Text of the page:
Selena: And you may need to realize that depending on what kind of… not what kind of spouse but how mature you are in your relationship and in your understanding of yourself and your role as a husband or as a wife and as the child of these parents. If you’re married, you are leaving and cleaving and your responsibility is now to your spouse, before your parents.
Ryan: I forget who said it. But someone said that, you know, the root of sin is disordered love, basically. Like we love ourselves more than we love God. We love others more than we love God. We love something more than… So keeping the loves ordered biblically. God, spouse, you know-
Selena: And there might be seasons of going through parents being sick or something. And spouses need to be supportive of one another and on the same team with how to help the parents, right? And not just, “Okay, well, it’s not our order of priority, so I’m not going to take care of my parents.”
Obviously, that’s not what we’re saying. It’s loving them and understanding the order and communicating that to them, I think, as well. So it’s good, right? It’s good for us to want and to have this relationship with them. But it needs to be done in light of the gospel and through boundaries. So which is number three.
Ryan: I didn’t realize this was in here when I talked about the boundaries thing. But boundaries is number three.
Selena: Mister, before we get on, you need to review the rundown. Okay. You need to make sure that you know these things.
Ryan: We had a computer crisis.
Selena: We did. We’ve had book crisis, we’ve had computer crisises.
Selena: Crises. [both laughs] You know what?
Ryan: So you just lay off.
Selena: “You just backup off, lady.” [laughs]
Ryan: Boundaries. [both laughs] You need them. Clarity is kindness. My wife wrote that.
Selena: I did. It was from another friend.
Ryan: It is doing them-
Selena: It’s doing everyone a favor.
Ryan: Yeoman work is I think the word. Is you tell them like, “This is how we will get along?” It’s going to take a little bit of moxie on your part. Because sometimes that clarity means a little bit of a confrontation. But the best way, okay? There’s a thousand ways to start it. But I found the best way to say, “Hey, can we talk about something? I want to talk to you about this thing?” And just lay it out.
Selena: It’s so disarming. I’m like boiling before I even come to the conversation sometimes. [chuckles] So I’m like-
Ryan: Remember the goal is to have a healthier, stronger, better, happier relationship with your in-laws. And so if they’re reasonable people… Now, they may not be reasonable [Selena laughs] and you might have to use some other weapon. Not weapons. [laughs] Tactic.
Selena: Take your spouse with you. If it’s their parents-
Ryan: Yes, of course.
Selena: …always have them as a middleman.
Ryan: A unified front. [Selena laughs] As a unified front. Like, “We want to talk to you about this thing.”
Selena: “I want to talk to you about this thing.” He’s in the middle of us.
Ryan: “About the amount of sugar you’re giving the kids,” or “amount of whatever.” And then within your marriage, you’re saying, “These are the boundaries. Let’s talk about this. We need you to advocate for us.” Meaning that we’re not gonna be perfect. We’re gonna make mistakes. Instead of being critical, if that’s something they do, “help us.” And that’s number four actually is allowing them to be helpful.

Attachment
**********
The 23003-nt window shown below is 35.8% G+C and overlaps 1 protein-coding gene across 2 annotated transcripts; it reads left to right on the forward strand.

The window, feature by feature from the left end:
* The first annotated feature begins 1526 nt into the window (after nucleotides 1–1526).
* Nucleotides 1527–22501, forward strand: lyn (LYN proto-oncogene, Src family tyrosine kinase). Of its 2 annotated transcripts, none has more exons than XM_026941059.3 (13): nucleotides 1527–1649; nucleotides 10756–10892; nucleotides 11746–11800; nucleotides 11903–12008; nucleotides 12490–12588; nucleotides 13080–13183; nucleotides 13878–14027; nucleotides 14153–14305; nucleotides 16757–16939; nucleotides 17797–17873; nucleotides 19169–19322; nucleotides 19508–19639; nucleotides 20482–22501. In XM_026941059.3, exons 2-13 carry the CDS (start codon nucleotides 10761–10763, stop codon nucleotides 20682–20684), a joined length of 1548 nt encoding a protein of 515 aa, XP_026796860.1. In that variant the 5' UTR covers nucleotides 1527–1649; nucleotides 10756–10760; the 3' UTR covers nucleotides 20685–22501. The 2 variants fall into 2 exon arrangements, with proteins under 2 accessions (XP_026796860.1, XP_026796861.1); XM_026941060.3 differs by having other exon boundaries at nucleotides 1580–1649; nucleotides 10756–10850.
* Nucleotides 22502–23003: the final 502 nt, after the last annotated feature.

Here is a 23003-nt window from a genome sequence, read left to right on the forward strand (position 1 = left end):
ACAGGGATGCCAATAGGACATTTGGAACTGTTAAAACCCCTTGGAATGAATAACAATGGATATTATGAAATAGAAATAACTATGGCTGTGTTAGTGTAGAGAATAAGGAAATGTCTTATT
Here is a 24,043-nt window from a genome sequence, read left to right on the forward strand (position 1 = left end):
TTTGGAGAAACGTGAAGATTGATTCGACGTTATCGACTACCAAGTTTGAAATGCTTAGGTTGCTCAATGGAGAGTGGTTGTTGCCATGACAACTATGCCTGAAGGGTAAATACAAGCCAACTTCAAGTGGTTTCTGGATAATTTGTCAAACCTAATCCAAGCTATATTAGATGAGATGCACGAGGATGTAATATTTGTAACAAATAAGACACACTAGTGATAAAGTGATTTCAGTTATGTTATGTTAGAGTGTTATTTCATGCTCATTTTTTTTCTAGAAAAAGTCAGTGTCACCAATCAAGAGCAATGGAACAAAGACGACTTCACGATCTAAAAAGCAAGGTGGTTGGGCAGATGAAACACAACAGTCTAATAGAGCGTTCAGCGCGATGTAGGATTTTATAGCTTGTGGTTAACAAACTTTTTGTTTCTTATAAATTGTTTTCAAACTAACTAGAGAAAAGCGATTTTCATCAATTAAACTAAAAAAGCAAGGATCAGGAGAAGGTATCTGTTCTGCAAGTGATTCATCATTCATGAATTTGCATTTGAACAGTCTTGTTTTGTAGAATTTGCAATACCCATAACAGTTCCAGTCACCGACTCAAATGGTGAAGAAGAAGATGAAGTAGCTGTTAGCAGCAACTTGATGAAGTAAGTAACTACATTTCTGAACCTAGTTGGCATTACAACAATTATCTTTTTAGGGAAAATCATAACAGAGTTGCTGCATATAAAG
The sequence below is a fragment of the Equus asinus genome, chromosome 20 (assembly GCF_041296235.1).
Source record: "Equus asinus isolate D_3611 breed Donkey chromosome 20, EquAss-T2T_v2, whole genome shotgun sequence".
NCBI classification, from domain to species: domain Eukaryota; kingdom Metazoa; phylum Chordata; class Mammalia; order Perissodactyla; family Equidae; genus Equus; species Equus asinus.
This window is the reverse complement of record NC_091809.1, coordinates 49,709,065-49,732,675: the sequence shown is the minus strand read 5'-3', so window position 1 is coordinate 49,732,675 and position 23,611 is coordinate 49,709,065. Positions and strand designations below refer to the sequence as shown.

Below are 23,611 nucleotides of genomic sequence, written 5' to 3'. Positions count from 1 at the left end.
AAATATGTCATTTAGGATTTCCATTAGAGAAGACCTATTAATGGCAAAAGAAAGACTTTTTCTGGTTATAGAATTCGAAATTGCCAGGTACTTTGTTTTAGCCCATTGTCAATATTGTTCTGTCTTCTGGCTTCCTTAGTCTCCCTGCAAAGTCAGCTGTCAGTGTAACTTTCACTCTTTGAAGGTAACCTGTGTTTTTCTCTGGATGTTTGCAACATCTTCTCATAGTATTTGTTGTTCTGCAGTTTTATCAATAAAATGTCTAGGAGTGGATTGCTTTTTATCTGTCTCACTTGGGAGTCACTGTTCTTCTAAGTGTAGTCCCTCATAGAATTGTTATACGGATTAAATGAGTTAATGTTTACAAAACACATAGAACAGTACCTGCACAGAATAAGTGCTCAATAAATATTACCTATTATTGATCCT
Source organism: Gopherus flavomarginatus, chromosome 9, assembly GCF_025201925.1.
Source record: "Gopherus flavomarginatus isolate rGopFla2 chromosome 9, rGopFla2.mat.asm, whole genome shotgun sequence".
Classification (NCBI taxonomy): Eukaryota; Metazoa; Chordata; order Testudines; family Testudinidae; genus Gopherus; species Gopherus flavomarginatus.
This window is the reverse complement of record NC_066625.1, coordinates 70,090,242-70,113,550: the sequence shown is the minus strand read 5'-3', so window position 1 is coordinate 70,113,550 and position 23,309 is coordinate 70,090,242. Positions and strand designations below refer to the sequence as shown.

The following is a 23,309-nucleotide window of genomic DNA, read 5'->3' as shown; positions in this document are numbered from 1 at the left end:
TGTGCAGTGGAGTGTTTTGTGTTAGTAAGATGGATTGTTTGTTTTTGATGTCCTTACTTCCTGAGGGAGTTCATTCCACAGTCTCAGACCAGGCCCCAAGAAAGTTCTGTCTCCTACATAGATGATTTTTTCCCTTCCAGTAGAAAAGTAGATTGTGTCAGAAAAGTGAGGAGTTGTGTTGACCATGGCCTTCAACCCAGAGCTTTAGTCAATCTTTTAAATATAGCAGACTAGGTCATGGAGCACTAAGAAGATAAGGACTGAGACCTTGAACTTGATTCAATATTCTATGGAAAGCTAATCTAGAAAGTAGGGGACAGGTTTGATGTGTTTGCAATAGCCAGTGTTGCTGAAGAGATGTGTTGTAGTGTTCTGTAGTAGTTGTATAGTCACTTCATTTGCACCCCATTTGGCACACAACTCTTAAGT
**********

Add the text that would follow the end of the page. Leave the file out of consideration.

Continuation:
So number one is remember you’re all sinners, grace upon grace. Number two, leave and cleave. Remember what that actually means. Number three is boundaries. Number four, help. Allow them to help you.
So I think sometimes we can get in a very independent mindset and forget to… You know, I’ve actually found myself, as I’ve gotten more advanced in years, as I’ve gotten older, I’ve wanted to… I’m thinking of ways to ask my dad for help. Because I know that if I can just get that, if I can just crack that door, then it’s inevitably going to lead to other areas of wisdom that I wouldn’t have thought to ask him for help.
I forget what it was. I recently had a decision that I was kicking around. Oh, it was we were getting a fireplace, a gas fireplace put in and I was like, Dad, you know, there’s the model that’s a lot-
Selena: There’s like tiptop model and then there’s like the middle model, and then there’s like cheap model.
Ryan: And the difference is the heat output. And we’re in the middle of winter currently and my wife is pregnant, and I’m like, “Should we get the one with the greater heat output? I think we don’t need it.” And my dad was just [00:25:00] like, “You got a pregnant wife, just get as much heat as you possibly can, because you’re gonna have a baby in that house.” That attitude and that wisdom was the thing I needed to say, “Okay, I can spend the extra money for my wife. It’s not just a nice thing-
Selena: Oh, it’s your money. [laughs] I’m kidding.
Ryan: You’re looking at me to make the decision.
Selena: It’s true.
Ryan: You were looking to me.
Selena: I was.
Ryan: And I was like, “I can’t justify it just because it’s a nicer thing. I can justify it if it’s for my wife and for my family/we can justify it, I’ll say. You can justify it for yourself. You deserve little treat. [both laughs]
Selena: So go to your parents, ask them for help. I mean, that’s one of the best ways I think to disarm family members as well if you’re feeling like there’s any just kind of like heat in the conversation, there’s some tension, ask them for help. And grandparents, if you’re out there listening, offer your services as grandparents, take those kids, and go make some memories and have some special time just with each of them.
Ryan: It’s good.
Selena: So we are so grateful to live close. I know sometimes that’s a thing—geographical location.